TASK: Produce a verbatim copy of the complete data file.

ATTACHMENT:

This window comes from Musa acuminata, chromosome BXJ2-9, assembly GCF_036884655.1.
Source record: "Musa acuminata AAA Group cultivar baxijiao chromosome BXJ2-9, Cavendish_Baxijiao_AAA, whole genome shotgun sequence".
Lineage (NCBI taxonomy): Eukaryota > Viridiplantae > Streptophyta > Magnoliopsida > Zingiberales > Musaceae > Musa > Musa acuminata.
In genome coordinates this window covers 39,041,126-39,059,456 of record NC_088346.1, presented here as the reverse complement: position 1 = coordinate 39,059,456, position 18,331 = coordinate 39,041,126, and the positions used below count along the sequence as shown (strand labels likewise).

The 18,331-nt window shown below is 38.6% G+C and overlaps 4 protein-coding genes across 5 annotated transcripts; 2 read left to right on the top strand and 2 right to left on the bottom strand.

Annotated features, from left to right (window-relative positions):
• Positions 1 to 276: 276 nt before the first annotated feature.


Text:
This window comes from Musa acuminata, chromosome BXJ2-9, assembly GCF_036884655.1.
Source record: "Musa acuminata AAA Group cultivar baxijiao chromosome BXJ2-9, Cavendish_Baxijiao_AAA, whole genome shotgun sequence".
Lineage (NCBI taxonomy): Eukaryota > Viridiplantae > Streptophyta > Magnoliopsida > Zingiberales > Musaceae > Musa > Musa acuminata.
In genome coordinates this window covers 39,041,126-39,059,456 of record NC_088346.1, presented here as the reverse complement: position 1 = coordinate 39,059,456, position 18,331 = coordinate 39,041,126, and the positions used below count along the sequence as shown (strand labels likewise).

The 18,331-nt window shown below is 38.6% G+C and overlaps 4 protein-coding genes across 5 annotated transcripts; 2 read left to right on the top strand and 2 right to left on the bottom strand.

Annotated features, from left to right (window-relative positions):
• Positions 1 to 276: 276 nt before the first annotated feature.